King of Diamonds graphic with D in diamonds shaped out of a diamond necklace

King of Diamonds


In 1947, "Cosmopolitan" magazine bestowed Harry Winston with a moniker that would follow him throughout his career: "King of Diamonds." An innate gemologist with an intuitive mastery of his trade, Mr. Winston traveled the globe in his quest to find the world’s finest diamonds and gemstones for his vast portfolio of discerning clientele.

Newspaper clipping noting the sale of Arabella Huntington's jewelry collection

Making Headlines

Long before Mr. Winston was crowned the “King of Diamonds,” he made headlines as one of the industry’s preeminent brokers of important estates and extraordinary diamonds. His first company, the Premier Diamond Company, was founded in 1920 and it was during this time that he began acquiring the estates of prominent American socialites. Among the first was the estate of Rebecca Darlington Stoddard in 1925, followed one year later by the collection of Arabella Huntington, the widow of a railroad tycoon. Mr. Winston’s devoted clientele included notable families, royalty, and titans of the industry, and through these connections he gained unprecedented access to the world’s most important diamonds and gemstones.

Duchess of Windsor wearing Harry Winston jewels.

Famous Collectors

Some of the world’s most famous gemstone collectors, including the Maharajah of Indore and the Duchess of Windsor, were among the notables who flocked to Mr. Winston for his expertise concerning the very rarest and most exceptional jewels on the market.


The Jonker Diamond

The Jonker

In 1934, after a heavy rain, a 726 carat rough was discovered in South Africa. Named the Jonker, in honor of the miner who discovered it, the diamond made international headlines and quickly caught the attention of Mr. Winston. The following year, the Jonker made headlines once again, when Mr. Winston outbid his competition to acquire the rough. Mr. Winston was so proud with his latest acquisition that upon arrival in the United States, the Jonker was sent on a press tour, including a highly publicized photo shoot with actress Shirley Temple.

Cutting the World's Biggest Diamond

In 1938, Mr. Winston bested his competitors yet again. After reading a small newspaper article about the discovery of a 726.60 carat rough diamond in the San Antonio River in Brazil, Mr. Winston immediately set off on a cross-continent journey to track down the impressive stone. Traveling first by plane to Brazil, then by boat to Antwerp, Mr. Winston examined and purchased the exceptional piece of rough, named the Vargas, before it was officially offered to any other jeweler.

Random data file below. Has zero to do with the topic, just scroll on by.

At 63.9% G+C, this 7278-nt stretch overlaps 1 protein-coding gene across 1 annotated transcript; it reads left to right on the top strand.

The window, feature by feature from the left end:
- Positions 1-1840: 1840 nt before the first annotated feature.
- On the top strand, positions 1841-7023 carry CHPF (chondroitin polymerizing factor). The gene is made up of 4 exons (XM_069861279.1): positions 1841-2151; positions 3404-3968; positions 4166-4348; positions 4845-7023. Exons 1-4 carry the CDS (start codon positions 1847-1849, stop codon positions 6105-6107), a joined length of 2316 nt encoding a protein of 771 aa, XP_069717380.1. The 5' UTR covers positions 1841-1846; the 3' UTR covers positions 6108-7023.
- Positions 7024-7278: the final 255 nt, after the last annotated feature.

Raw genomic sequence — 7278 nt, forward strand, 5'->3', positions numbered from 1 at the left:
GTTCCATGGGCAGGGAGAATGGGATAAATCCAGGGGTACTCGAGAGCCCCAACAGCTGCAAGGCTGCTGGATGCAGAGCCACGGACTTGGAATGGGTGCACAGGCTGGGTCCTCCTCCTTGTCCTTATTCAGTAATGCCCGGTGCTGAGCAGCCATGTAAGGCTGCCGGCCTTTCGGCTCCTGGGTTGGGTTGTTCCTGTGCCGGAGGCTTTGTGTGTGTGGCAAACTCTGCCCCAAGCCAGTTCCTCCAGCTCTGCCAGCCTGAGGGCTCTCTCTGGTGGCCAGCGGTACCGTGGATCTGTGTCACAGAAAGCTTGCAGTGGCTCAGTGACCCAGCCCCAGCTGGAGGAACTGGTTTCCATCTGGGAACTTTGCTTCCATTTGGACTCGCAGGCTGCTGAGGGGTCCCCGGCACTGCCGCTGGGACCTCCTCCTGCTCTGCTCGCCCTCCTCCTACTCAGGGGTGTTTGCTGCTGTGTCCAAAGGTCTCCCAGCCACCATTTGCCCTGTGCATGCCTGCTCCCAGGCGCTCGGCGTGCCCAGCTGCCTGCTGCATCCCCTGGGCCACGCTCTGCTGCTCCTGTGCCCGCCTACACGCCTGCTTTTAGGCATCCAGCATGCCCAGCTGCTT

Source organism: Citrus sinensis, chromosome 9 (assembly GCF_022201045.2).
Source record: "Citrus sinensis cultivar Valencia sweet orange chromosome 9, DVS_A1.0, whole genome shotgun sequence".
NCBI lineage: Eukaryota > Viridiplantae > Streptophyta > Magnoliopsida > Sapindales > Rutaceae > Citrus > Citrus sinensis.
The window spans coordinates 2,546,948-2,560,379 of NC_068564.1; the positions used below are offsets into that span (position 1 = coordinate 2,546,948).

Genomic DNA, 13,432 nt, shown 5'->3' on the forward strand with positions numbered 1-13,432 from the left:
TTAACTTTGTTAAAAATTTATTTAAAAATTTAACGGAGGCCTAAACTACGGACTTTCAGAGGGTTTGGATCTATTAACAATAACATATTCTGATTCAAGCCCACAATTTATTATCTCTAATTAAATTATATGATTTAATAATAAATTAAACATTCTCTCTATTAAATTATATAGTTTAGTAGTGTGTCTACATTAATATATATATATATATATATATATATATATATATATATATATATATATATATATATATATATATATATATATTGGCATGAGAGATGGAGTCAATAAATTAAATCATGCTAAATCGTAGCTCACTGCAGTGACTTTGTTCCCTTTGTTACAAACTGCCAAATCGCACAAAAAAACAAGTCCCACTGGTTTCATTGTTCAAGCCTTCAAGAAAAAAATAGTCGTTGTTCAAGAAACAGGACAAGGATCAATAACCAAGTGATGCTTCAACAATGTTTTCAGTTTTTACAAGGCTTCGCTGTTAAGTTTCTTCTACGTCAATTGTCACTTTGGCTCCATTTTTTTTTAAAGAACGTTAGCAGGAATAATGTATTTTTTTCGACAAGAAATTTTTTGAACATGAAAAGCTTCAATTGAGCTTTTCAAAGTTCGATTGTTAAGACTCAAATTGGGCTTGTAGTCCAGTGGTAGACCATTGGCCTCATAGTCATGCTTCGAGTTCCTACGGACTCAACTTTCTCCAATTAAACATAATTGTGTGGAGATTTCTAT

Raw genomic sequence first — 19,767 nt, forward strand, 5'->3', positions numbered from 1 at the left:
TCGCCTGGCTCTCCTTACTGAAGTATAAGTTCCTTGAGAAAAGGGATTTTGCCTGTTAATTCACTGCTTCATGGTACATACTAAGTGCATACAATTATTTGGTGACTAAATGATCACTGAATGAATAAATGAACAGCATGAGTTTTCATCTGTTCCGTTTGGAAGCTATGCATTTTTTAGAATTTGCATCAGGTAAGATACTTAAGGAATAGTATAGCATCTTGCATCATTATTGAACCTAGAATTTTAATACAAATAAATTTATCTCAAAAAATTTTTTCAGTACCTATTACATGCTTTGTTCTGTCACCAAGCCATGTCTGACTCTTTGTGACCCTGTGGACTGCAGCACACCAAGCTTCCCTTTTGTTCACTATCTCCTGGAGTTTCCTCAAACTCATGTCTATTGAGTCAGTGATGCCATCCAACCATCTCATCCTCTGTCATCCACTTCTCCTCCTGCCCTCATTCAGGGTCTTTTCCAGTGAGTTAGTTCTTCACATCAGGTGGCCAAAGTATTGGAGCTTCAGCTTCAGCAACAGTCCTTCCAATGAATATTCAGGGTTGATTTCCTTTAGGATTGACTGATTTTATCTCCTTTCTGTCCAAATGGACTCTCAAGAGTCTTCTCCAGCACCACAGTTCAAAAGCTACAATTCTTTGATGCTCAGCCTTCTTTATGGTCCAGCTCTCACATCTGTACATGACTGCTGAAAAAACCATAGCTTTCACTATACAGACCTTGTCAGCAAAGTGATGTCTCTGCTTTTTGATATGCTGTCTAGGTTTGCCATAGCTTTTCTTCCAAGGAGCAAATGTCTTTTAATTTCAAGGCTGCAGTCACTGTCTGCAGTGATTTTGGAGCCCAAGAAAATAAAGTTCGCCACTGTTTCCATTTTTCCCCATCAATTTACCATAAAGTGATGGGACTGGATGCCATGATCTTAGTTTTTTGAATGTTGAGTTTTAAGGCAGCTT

Black and white image of The Winston Diamond set in a necklace

The Winston

In 1953, Mr. Winston acquired a 155 carat rough that had been discovered in South Africa the previous year. Under the direction of Mr. Winston, the stone was cut to a flawless D-color pear-shaped weighing an impressive 62.05 carats. Mr. Winston loved this diamond so much that he named it after himself. The Winston Diamond, as it was now known, was sold to a client in the Middle East in 1959. A diamond that beautiful was destined to cross paths with the "King of Diamonds" once again, and years later Mr. Winston and his namesake stone were reunited. The diamond was recut to 61.80 carats and when matched with another diamond of comparable size, Mr. Winston sold them as a pair of earrings to a prominent collector in Canada.

"I’ve seen some great stones, but this one looks to me as though it will be the finest diamond in the world…"
- Mr. Harry Winston

Black and white sketches and photographs of The Star Of Independence diamond

The Star of Independence

The 75.52 carat, D-flawless diamond was cut by Harry Winston, from a 204 carat piece of rough in 1976. Rumored to have been carried in his pocket—just for the pleasure of having such a perfect stone near to him—Mr. Winston named the pristine diamond the Star of Independence, in celebration of the American Bicentennial.

Black and white image of The Washington Diamond

The Washington

With a deep appreciation for his American roots, Mr. Winston acquired a 342 carat piece of rough, which yielded two pear-shaped diamonds. Cut by Harry Winston in 1976 – the year of the American Bicentennial – the larger of the two, an 89.23 carat diamond, was named after the first American president, George Washington.

Mr. Winston holds the world's rarest gemstones in the palm of his hand

The Winston Legacy

Known throughout the industry and across the globe as the “King of Diamonds,” Mr. Winston built his legacy as the purveyor of the world’s most exceptional jewels. The story of the House of Harry Winston is best told through its incredible portfolio of diamonds, which continues today. In 2013, Harry Winston acquired an extraordinary 101.73 carat flawless D-color pear-shaped diamond named The Winston Legacy. Underscoring Mr. Winston’s legacy and incredible passion for precious stones, the House remains committed to a tradition of creativity, rarity, and quality without compromise in its retail salons around the world.